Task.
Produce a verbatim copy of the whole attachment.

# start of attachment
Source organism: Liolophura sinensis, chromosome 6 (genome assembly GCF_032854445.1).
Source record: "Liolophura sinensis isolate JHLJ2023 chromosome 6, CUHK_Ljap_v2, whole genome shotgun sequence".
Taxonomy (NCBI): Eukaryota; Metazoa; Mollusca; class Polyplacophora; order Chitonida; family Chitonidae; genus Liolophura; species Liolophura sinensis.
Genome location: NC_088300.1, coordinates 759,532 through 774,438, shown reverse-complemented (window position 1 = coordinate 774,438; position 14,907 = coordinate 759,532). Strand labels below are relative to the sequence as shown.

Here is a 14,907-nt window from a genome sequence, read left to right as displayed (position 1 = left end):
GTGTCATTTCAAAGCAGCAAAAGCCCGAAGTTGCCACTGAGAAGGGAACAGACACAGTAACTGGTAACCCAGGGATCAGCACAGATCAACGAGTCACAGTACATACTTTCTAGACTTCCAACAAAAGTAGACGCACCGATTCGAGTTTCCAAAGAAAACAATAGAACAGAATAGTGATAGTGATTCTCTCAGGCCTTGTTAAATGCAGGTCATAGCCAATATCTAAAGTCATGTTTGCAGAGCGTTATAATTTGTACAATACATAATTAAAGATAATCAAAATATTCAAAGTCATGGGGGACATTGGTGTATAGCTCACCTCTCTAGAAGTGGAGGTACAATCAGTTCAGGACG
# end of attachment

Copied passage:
Source organism: Liolophura sinensis, chromosome 6 (genome assembly GCF_032854445.1).
Source record: "Liolophura sinensis isolate JHLJ2023 chromosome 6, CUHK_Ljap_v2, whole genome shotgun sequence".
Taxonomy (NCBI): Eukaryota; Metazoa; Mollusca; class Polyplacophora; order Chitonida; family Chitonidae; genus Liolophura; species Liolophura sinensis.
Genome location: NC_088300.1, coordinates 759,532 through 774,438, shown reverse-complemented (window position 1 = coordinate 774,438; position 14,907 = coordinate 759,532). Strand labels below are relative to the sequence as shown.

Here is a 14,907-nt window from a genome sequence, read left to right as displayed (position 1 = left end):
GTGTCATTTCAAAGCAGCAAAAGCCCGAAGTTGCCACTGAGAAGGGAACAGACACAGTAACTGGTAACCCAGGGATCAGCACAGATCAACGAGTCACAGTACATACTTTCTAGACTTCCAACAAAAGTAGACGCACCGATTCGAGTTTCCAAAGAAAACAATAGAACAGAATAGTGATAGTGATTCTCTCAGGCCTTGTTAAATGCAGGTCATAGCCAATATCTAAAGTCATGTTTGCAGAGCGTTATAATTTGTACAATACATAATTAAAGATAATCAAAATATTCAAAGTCATGGGGGACATTGGTGTATAGCTCACCTCTCTAGAAGTGGAGGTACAATCAGTTCAGGACG